Global Banking's Bumpy Road

Scotiabank’s Mike Durland on the prospects for greater regulation of world financial markets and the challenges facing financial innovators

The Essentials

Mike Durland is Group Head and Co-CEO, Global Banking and Markets, of Scotiabank. Durland earned his PhD in Finance at Queen’s School of Business and sits on QSB’s Advisory Board.  

In conversation with QSB Insight, he discusses the evolution of global banking, the dynamics of financial innovation and greater regulation, the positioning of Canadian banks in global markets, the ebb and flow of financial globalization, and the promise of behavioural finance. 

Video Highlights

0:15    On the importance — and limits — of financial innovation:
The modern age of finance was ushered in during the mid-1980s, with new financial instruments such as derivatives and the influx of young professionals with sophisticated math skills and financial theories. These professionals were pioneers. “Sometimes pioneers get the big picture right and the little picture wrong. . . Every time there was a new innovation, within a relatively short period of time there was a bubble or a crisis. . . It’s important that we innovate but it’s also important for all members of the industry that they respect the implications of the things they innovate.”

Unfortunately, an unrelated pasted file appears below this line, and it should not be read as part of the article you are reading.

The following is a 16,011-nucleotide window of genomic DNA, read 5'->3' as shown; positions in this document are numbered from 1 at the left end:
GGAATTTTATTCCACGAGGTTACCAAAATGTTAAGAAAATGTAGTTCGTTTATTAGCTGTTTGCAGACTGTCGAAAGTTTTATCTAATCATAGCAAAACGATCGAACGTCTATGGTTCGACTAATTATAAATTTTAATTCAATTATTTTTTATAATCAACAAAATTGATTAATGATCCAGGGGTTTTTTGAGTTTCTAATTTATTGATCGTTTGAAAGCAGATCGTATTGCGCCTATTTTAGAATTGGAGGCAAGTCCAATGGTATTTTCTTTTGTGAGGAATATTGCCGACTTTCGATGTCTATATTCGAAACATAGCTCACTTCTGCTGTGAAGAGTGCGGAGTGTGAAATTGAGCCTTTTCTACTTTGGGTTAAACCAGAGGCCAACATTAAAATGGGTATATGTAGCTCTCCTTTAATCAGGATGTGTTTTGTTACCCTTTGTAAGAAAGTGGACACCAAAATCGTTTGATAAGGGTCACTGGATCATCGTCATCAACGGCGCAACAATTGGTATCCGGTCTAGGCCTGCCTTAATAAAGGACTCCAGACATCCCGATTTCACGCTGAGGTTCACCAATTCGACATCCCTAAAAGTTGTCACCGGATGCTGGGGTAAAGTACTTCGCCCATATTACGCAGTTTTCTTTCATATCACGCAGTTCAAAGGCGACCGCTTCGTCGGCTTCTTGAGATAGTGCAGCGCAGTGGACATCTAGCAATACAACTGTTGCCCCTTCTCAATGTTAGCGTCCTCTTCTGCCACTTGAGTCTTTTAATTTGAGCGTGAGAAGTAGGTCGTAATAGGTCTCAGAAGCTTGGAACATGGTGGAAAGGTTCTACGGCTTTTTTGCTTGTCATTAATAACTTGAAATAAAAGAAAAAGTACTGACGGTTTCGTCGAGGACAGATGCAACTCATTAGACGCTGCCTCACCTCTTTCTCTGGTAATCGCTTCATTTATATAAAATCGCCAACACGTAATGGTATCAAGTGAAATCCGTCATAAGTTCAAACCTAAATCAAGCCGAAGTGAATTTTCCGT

5:19    On the prospects for tougher regulation of financial markets:
“My sense is that the regulators are being responsible . . . and aware of the importance of providing guidance to financial institutions and to consumers of financial products. We should expect five to 10 years for regulation to be an evolving matter. . . In Canada, we don’t believe our business model will be materially impacted by any of the regulations.” Durland says greater global regulation is “pulling down the risk meter” to where Canada’s more conservative banks are more comfortable, making them better positioned for global competition.

8:36    On whether financial globalization is on the retreat:
“When you get the economic superpowers having to take care of business at home, it’s quite natural to think that globalization takes a slightly different priority. Is it a long term trend? I don’t think so. Globalization has been deflected from its trajectory temporarily. . . That could last for half a decade. And you might see a Western Hemisphere versus Eastern Hemisphere rivalry start to emerge.”

10:40    On his interest in behavioural finance:
“As I’ve been around the business and watched how people behave in trade floor situations, boardrooms, how competition behaves, how markets perform in the face of bad news or good news, I’ve grown to believe that human behaviour has a lot to say about how markets behave. Even today, that’s not a popular sentiment among academics because it makes the theory more complex. But I’m fascinated by it.”

12:45    On what keeps him up at night:
“How central banks unwind stimulus is very important. I relate it to scuba diving; there are going to have to be some safety stops along the way as we ascend.  It’s uncharted territory. We don’t have a playbook for this.”

Interview by Alan Morantz

Smith School of Business

Goodes Hall, Queen's University
Kingston, Ontario
Canada K7L 3N6

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